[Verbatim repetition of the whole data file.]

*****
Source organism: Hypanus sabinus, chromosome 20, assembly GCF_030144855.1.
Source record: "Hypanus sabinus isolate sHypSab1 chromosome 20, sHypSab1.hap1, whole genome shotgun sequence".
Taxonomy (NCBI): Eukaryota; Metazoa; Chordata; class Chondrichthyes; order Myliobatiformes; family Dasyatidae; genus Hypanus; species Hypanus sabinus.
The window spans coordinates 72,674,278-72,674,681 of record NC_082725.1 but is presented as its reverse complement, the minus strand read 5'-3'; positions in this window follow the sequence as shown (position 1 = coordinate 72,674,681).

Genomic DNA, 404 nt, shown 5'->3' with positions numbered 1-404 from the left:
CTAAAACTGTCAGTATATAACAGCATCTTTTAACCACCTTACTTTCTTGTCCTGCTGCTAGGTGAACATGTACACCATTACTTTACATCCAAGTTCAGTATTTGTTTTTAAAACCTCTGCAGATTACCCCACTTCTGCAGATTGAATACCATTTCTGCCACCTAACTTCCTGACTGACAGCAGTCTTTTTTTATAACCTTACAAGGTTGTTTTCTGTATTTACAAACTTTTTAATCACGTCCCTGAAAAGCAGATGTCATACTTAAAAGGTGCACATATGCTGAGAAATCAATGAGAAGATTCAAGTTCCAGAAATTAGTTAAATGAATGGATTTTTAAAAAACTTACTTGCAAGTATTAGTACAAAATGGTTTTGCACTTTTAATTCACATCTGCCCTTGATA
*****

Source organism: Hypanus sabinus, chromosome 20, assembly GCF_030144855.1.
Source record: "Hypanus sabinus isolate sHypSab1 chromosome 20, sHypSab1.hap1, whole genome shotgun sequence".
Taxonomy (NCBI): Eukaryota; Metazoa; Chordata; class Chondrichthyes; order Myliobatiformes; family Dasyatidae; genus Hypanus; species Hypanus sabinus.
The window spans coordinates 72,674,278-72,674,681 of record NC_082725.1 but is presented as its reverse complement, the minus strand read 5'-3'; positions in this window follow the sequence as shown (position 1 = coordinate 72,674,681).

Genomic DNA, 404 nt, shown 5'->3' with positions numbered 1-404 from the left:
CTAAAACTGTCAGTATATAACAGCATCTTTTAACCACCTTACTTTCTTGTCCTGCTGCTAGGTGAACATGTACACCATTACTTTACATCCAAGTTCAGTATTTGTTTTTAAAACCTCTGCAGATTACCCCACTTCTGCAGATTGAATACCATTTCTGCCACCTAACTTCCTGACTGACAGCAGTCTTTTTTTATAACCTTACAAGGTTGTTTTCTGTATTTACAAACTTTTTAATCACGTCCCTGAAAAGCAGATGTCATACTTAAAAGGTGCACATATGCTGAGAAATCAATGAGAAGATTCAAGTTCCAGAAATTAGTTAAATGAATGGATTTTTAAAAAACTTACTTGCAAGTATTAGTACAAAATGGTTTTGCACTTTTAATTCACATCTGCCCTTGATA